Gondolas for scrap materials can be found at a small yard at Smith Street in Poughkeepsie.

Fulton Street. To aid switching push-pull operations are used. CR 1975 will be shoveed clear of the switch. CR 1995 will pull past the switch, turn the targets, and replace one car on the siding with one from the consist. After reassembly, the train will continue south down the CNE yard.

The adjoining waste water treatment plant makes access difficult, however fine shots can be taken from the former NYC trackage known as the River Yard across on west side of the main line. After switching the CNE yard and Hospital Branch customers, the crew will call to Metro-North Commuter Railroad's Regional Track Controller to get permission to cross the main line north of the yards at CP75.

Once in the River Yard, the crew will switch as needed before heading down a short steep grade to service Miron Lumber and the Dutton rail-to-track lumber transload facility.

(Editor: Notice no ditch lights!)

Usually the power will be on the north end to avoid a reverse move to Dutton.

Although on private property, with permission a good shot can be had of the power with the Hudson river and the Poughkeepsie bridge in the background. In winter 1994, derailments due to ice and snow caused Conrail to contract with Metro North for grade crossing clearance in the city .

Here you can see Metro North crew trucks have just helped clear and rerail one unfortunate WAP0-10 move.

Metro-North also keeps a variety of power in Poughkeepsie. Former New Haven FL9s and ex MBTA/ex ICG F10s can be found here:

FL9s CDOT 2002 (in New Haven paint) and MNR 2033-2013 wait north of the ex-NYC station in Pougkeepsie.

MNR F10 412 and FL9 2020 have arrived as lite power for a failed power set.

From the other end, MNR 2020.

The Oddessy of WAPO-10 by R. R. (Originally published by CRTS 1997)

On Wednesday July 30, 1997 WAPO-10's day started with a trip up the Hospital Industrial Track at Poughkeepsie, NY. Then a trip to the River yard on the west side of Metro North's mains to switch Miron lumber and get 8 cars, including 4 grain, for Hudson, NY.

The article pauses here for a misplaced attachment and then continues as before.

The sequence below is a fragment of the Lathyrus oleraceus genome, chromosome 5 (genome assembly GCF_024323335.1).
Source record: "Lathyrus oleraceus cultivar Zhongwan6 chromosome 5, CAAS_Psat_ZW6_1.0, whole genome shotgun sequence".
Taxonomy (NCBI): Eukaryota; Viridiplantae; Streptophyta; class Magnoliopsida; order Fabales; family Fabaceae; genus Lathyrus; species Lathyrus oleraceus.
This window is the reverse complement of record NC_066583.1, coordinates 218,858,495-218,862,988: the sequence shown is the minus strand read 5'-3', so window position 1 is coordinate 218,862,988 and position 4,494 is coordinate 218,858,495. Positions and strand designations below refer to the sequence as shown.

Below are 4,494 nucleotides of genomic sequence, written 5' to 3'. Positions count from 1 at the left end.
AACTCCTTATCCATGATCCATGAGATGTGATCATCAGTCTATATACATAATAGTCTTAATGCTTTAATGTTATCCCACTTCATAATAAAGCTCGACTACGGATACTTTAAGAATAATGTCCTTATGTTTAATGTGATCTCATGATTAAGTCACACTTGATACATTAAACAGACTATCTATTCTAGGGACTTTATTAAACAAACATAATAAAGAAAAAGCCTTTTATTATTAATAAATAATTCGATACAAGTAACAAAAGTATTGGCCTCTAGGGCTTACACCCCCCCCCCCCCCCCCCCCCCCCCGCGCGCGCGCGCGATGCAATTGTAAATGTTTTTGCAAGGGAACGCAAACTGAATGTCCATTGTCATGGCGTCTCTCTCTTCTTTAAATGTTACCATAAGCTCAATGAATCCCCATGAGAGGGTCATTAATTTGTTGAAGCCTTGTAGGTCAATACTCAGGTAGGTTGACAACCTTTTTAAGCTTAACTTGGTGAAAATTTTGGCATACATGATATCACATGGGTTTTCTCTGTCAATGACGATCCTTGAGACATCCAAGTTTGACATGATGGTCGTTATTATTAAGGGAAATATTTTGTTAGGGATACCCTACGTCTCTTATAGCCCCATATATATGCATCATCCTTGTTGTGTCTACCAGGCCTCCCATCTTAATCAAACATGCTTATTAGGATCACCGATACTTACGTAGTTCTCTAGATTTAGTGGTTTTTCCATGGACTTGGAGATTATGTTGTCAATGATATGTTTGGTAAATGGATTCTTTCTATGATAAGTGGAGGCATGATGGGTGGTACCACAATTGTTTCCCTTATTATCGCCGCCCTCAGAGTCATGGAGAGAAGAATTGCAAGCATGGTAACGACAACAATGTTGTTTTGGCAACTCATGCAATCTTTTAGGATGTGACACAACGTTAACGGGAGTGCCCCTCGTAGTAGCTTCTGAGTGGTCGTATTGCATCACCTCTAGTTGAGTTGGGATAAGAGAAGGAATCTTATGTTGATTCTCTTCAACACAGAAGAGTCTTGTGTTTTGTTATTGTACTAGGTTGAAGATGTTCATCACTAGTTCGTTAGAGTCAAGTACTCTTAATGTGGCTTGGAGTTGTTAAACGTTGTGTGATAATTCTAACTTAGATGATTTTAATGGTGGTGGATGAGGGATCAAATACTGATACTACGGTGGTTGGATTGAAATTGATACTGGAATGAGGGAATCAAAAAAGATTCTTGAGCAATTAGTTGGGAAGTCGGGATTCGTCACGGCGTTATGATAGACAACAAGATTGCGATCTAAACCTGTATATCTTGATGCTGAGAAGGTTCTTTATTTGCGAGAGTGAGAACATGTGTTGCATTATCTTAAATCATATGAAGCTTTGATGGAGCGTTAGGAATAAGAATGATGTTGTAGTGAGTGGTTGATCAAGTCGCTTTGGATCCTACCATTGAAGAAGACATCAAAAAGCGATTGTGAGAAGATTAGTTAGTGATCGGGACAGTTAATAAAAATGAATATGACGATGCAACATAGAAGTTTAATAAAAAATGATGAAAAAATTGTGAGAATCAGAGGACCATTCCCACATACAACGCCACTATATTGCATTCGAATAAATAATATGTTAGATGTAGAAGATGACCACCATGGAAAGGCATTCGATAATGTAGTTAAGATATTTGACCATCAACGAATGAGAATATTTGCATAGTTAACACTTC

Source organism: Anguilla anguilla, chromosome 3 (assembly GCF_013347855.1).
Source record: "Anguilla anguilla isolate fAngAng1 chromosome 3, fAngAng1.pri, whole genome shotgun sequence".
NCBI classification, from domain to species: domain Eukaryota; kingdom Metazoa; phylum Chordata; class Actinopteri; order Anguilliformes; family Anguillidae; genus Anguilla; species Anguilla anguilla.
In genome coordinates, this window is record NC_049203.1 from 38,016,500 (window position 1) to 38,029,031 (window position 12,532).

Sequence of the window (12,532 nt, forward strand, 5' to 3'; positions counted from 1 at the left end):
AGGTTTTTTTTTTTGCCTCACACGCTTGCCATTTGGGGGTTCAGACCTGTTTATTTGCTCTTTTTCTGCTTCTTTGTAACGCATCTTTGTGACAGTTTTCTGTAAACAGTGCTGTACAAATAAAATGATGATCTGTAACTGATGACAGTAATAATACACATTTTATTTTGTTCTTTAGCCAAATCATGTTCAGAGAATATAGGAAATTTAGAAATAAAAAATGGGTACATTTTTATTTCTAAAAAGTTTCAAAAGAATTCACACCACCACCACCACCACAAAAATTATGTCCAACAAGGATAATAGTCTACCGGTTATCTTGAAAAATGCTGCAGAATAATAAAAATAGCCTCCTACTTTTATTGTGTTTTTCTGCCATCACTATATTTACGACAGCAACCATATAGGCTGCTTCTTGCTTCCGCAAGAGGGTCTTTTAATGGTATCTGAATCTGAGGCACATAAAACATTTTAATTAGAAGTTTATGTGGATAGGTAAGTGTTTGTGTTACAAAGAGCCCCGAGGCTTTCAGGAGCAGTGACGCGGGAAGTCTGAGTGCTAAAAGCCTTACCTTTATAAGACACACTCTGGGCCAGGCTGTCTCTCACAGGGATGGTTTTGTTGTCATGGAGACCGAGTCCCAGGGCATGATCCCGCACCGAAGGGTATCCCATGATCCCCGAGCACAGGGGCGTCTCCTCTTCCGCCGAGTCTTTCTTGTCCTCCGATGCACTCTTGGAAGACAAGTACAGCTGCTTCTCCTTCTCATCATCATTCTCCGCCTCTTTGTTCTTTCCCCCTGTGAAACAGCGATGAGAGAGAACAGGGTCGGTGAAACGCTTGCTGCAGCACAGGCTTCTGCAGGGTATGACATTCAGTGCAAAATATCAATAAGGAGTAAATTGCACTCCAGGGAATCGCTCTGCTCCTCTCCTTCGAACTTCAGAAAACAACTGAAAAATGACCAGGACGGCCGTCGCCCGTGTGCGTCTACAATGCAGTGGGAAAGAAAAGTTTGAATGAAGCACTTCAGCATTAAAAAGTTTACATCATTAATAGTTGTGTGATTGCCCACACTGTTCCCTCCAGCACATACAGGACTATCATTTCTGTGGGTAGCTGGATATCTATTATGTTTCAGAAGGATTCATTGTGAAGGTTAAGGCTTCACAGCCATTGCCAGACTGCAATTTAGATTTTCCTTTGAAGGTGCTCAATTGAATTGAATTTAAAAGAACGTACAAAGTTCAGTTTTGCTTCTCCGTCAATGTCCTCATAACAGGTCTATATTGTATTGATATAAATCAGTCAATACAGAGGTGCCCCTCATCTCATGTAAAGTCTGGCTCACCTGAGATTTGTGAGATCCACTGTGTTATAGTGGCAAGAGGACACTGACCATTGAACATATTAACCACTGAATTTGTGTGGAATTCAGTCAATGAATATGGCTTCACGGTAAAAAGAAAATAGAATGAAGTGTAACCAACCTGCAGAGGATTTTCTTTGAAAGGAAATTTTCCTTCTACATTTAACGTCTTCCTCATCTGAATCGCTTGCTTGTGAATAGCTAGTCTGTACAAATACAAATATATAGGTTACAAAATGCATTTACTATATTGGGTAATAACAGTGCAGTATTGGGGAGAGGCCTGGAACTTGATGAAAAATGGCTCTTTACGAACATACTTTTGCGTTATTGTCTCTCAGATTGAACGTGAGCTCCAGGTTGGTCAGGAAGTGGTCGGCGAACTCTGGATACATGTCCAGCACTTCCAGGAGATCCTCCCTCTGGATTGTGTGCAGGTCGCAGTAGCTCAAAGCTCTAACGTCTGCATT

While we were switching at Miron, Amtrak #250 was heard to call the Hudson Dispatcher to inform him that their unit 701 was "dead in the water" around MP 80 north of Hyde Park, NY. Meanwhile, we were finishing up our switching and making up our train to go north. As events unfolded, we were ordered to go to MP 80 to "rescue" #250. It was anticipated that we would bring the train to Poughkeepsie, unload the passengers, and put the train off the main until Amtrak could retrieve it.

After tying on to #250 with my two (ugh) B23-7s 1969 and 1973, we made a brake test and highballed for Poughkeepsie. Upon calling the Metro North RTC to inform him that we were on the way, he tells us to that we were going to Penn Station! What a trip! We can only make 50 MPH with our B23-7s account speed control, but it was great going 50 MPH everywhere. We took Peekskill at the 45 MPH for passenger trains.

At Inwood we cut our engines off and an Amtrak Geep (766 or 768) took the train into Penn Station. Then we sat at Inwood for almost 2 hours until Amtrak FL9s 485 and 486 arrived. They had been sent from Albany Rensselaer to rescue #250 but were too late. They coupled up to us and the four units, led by the FL9s, headed north to Poughkeepsie...AND I DIDN'T HAVE MY CAMERA WITH ME!!!!!!!!!!!!!!!

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©2002 Joseph Klapkowski and Alan Schenkel. ALL images on this page are copyright by Joseph Klapkowski.